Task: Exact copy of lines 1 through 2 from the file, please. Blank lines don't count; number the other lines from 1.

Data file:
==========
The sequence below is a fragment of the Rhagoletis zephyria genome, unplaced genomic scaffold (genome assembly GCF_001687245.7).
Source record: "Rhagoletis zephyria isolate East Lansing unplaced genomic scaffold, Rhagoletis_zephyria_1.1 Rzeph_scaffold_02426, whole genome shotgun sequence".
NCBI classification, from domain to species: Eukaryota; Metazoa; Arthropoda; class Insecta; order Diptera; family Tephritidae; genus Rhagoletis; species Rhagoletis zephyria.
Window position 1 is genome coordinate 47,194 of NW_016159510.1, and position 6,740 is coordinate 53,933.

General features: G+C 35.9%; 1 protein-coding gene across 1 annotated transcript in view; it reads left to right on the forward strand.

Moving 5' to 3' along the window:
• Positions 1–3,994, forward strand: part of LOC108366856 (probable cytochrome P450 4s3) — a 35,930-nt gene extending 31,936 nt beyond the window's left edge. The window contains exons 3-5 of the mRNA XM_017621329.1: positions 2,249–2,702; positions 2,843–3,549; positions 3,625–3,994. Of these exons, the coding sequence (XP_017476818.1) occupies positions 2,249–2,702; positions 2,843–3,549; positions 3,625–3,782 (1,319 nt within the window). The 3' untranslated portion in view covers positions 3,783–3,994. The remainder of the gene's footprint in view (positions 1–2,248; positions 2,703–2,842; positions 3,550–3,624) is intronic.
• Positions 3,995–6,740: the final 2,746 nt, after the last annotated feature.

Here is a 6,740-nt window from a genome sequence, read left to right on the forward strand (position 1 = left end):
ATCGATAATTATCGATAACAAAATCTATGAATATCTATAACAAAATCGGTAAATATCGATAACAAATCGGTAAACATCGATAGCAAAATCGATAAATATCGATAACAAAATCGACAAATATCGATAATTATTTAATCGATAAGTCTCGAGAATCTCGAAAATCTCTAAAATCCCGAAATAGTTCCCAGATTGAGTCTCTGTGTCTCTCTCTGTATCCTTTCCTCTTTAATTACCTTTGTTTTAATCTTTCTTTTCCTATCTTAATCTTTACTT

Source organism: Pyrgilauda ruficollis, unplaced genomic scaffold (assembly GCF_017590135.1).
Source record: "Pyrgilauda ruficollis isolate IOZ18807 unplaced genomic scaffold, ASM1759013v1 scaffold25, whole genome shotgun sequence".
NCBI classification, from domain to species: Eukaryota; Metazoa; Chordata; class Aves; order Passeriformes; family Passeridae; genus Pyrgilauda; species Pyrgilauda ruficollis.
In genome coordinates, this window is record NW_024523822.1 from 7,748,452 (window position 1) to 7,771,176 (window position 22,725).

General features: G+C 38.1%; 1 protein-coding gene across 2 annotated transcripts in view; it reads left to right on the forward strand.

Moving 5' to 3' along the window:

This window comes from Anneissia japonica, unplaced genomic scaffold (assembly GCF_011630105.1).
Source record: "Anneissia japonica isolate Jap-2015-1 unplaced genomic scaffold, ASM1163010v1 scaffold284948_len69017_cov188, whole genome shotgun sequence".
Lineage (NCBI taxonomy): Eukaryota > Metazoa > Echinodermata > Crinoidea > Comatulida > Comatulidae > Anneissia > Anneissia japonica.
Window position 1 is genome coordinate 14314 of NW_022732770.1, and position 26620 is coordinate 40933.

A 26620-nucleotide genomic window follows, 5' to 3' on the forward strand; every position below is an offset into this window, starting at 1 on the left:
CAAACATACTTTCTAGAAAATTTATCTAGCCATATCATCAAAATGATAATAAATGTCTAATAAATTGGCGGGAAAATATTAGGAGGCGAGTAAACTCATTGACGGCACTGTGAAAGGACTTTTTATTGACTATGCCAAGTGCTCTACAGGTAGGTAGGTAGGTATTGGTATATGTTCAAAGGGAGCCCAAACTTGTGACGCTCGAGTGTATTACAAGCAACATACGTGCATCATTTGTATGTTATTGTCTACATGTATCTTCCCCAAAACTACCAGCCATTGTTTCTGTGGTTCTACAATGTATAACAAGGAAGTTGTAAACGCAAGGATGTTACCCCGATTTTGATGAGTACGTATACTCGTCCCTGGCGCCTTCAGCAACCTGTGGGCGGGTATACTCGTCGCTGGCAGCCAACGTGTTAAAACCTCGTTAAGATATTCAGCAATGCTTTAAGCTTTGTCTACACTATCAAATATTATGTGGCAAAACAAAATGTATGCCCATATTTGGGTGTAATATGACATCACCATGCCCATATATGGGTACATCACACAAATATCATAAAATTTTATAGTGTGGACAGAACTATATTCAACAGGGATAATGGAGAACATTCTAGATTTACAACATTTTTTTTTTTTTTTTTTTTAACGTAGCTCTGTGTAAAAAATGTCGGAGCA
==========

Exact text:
The sequence below is a fragment of the Rhagoletis zephyria genome, unplaced genomic scaffold (genome assembly GCF_001687245.7).
Source record: "Rhagoletis zephyria isolate East Lansing unplaced genomic scaffold, Rhagoletis_zephyria_1.1 Rzeph_scaffold_02426, whole genome shotgun sequence".